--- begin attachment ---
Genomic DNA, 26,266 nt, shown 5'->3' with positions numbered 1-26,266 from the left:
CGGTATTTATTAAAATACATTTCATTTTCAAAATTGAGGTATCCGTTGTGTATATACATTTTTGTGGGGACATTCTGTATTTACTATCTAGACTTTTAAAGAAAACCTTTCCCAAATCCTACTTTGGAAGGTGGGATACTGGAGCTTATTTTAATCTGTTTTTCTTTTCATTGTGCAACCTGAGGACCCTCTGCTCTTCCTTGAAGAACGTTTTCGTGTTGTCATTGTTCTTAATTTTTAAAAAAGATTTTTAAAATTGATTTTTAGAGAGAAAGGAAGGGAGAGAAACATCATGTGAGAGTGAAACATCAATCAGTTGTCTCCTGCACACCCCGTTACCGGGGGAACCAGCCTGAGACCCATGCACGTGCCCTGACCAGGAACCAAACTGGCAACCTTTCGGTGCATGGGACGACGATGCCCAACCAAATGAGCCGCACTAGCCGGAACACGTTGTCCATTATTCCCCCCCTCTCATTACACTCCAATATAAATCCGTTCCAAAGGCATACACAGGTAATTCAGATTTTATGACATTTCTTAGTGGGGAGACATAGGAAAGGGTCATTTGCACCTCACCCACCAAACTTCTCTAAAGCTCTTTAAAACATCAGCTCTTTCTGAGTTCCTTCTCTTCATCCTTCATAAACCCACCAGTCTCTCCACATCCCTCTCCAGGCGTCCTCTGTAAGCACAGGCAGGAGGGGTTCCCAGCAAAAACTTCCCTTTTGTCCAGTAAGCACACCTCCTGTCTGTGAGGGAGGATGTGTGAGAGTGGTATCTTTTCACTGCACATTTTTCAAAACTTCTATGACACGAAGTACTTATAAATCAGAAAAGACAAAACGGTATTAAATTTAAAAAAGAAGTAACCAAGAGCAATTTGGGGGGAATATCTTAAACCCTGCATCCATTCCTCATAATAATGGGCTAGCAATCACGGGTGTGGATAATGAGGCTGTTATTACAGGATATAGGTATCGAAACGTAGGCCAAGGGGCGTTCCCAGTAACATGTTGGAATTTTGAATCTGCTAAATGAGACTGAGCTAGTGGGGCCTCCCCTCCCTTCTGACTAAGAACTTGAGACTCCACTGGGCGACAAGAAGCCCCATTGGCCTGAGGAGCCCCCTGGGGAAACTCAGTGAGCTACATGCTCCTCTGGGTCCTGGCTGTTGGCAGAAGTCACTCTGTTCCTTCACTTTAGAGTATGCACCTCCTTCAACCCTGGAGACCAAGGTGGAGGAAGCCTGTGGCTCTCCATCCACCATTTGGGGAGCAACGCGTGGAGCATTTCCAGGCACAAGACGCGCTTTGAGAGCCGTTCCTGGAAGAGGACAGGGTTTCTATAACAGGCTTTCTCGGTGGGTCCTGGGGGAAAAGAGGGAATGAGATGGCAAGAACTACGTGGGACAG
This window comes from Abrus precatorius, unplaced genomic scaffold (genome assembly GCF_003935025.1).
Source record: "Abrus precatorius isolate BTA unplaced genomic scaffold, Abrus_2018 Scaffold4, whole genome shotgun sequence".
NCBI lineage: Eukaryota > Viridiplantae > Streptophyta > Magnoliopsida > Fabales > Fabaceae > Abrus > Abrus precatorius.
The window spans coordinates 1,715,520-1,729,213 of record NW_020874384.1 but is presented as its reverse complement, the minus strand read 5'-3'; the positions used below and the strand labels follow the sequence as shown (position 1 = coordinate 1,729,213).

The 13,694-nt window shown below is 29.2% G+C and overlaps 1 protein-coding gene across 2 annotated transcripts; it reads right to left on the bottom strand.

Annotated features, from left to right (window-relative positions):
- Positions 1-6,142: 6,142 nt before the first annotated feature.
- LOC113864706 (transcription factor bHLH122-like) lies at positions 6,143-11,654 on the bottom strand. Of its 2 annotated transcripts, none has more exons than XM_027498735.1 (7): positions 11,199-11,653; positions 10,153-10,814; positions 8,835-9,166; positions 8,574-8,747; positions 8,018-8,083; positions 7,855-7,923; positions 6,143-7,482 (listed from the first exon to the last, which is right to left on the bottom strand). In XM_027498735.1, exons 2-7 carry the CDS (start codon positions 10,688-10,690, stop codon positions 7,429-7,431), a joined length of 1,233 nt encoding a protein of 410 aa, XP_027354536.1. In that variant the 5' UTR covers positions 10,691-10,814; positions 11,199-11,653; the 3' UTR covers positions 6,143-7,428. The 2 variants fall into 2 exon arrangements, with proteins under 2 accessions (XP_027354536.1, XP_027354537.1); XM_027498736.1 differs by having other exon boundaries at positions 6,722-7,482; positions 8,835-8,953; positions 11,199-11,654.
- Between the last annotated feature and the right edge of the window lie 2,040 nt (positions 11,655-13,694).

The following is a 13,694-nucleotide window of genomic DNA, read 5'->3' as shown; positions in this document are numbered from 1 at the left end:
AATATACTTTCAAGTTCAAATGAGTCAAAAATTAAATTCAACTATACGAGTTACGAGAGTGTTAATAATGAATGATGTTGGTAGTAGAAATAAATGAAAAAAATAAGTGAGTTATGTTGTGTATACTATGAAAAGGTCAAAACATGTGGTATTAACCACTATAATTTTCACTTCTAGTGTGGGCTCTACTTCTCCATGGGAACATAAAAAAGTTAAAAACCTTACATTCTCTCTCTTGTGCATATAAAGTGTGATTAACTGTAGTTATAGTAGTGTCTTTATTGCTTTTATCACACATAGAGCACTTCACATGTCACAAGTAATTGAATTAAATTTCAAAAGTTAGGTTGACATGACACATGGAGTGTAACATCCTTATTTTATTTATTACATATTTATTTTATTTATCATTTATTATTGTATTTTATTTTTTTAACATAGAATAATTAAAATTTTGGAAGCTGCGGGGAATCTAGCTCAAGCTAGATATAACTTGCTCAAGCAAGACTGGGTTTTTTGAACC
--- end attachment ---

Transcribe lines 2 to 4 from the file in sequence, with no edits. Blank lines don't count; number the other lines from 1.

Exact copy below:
CGGTATTTATTAAAATACATTTCATTTTCAAAATTGAGGTATCCGTTGTGTATATACATTTTTGTGGGGACATTCTGTATTTACTATCTAGACTTTTAAAGAAAACCTTTCCCAAATCCTACTTTGGAAGGTGGGATACTGGAGCTTATTTTAATCTGTTTTTCTTTTCATTGTGCAACCTGAGGACCCTCTGCTCTTCCTTGAAGAACGTTTTCGTGTTGTCATTGTTCTTAATTTTTAAAAAAGATTTTTAAAATTGATTTTTAGAGAGAAAGGAAGGGAGAGAAACATCATGTGAGAGTGAAACATCAATCAGTTGTCTCCTGCACACCCCGTTACCGGGGGAACCAGCCTGAGACCCATGCACGTGCCCTGACCAGGAACCAAACTGGCAACCTTTCGGTGCATGGGACGACGATGCCCAACCAAATGAGCCGCACTAGCCGGAACACGTTGTCCATTATTCCCCCCCTCTCATTACACTCCAATATAAATCCGTTCCAAAGGCATACACAGGTAATTCAGATTTTATGACATTTCTTAGTGGGGAGACATAGGAAAGGGTCATTTGCACCTCACCCACCAAACTTCTCTAAAGCTCTTTAAAACATCAGCTCTTTCTGAGTTCCTTCTCTTCATCCTTCATAAACCCACCAGTCTCTCCACATCCCTCTCCAGGCGTCCTCTGTAAGCACAGGCAGGAGGGGTTCCCAGCAAAAACTTCCCTTTTGTCCAGTAAGCACACCTCCTGTCTGTGAGGGAGGATGTGTGAGAGTGGTATCTTTTCACTGCACATTTTTCAAAACTTCTATGACACGAAGTACTTATAAATCAGAAAAGACAAAACGGTATTAAATTTAAAAAAGAAGTAACCAAGAGCAATTTGGGGGGAATATCTTAAACCCTGCATCCATTCCTCATAATAATGGGCTAGCAATCACGGGTGTGGATAATGAGGCTGTTATTACAGGATATAGGTATCGAAACGTAGGCCAAGGGGCGTTCCCAGTAACATGTTGGAATTTTGAATCTGCTAAATGAGACTGAGCTAGTGGGGCCTCCCCTCCCTTCTGACTAAGAACTTGAGACTCCACTGGGCGACAAGAAGCCCCATTGGCCTGAGGAGCCCCCTGGGGAAACTCAGTGAGCTACATGCTCCTCTGGGTCCTGGCTGTTGGCAGAAGTCACTCTGTTCCTTCACTTTAGAGTATGCACCTCCTTCAACCCTGGAGACCAAGGTGGAGGAAGCCTGTGGCTCTCCATCCACCATTTGGGGAGCAACGCGTGGAGCATTTCCAGGCACAAGACGCGCTTTGAGAGCCGTTCCTGGAAGAGGACAGGGTTTCTATAACAGGCTTTCTCGGTGGGTCCTGGGGGAAAAGAGGGAATGAGATGGCAAGAACTACGTGGGACAG
This window comes from Abrus precatorius, unplaced genomic scaffold (genome assembly GCF_003935025.1).
Source record: "Abrus precatorius isolate BTA unplaced genomic scaffold, Abrus_2018 Scaffold4, whole genome shotgun sequence".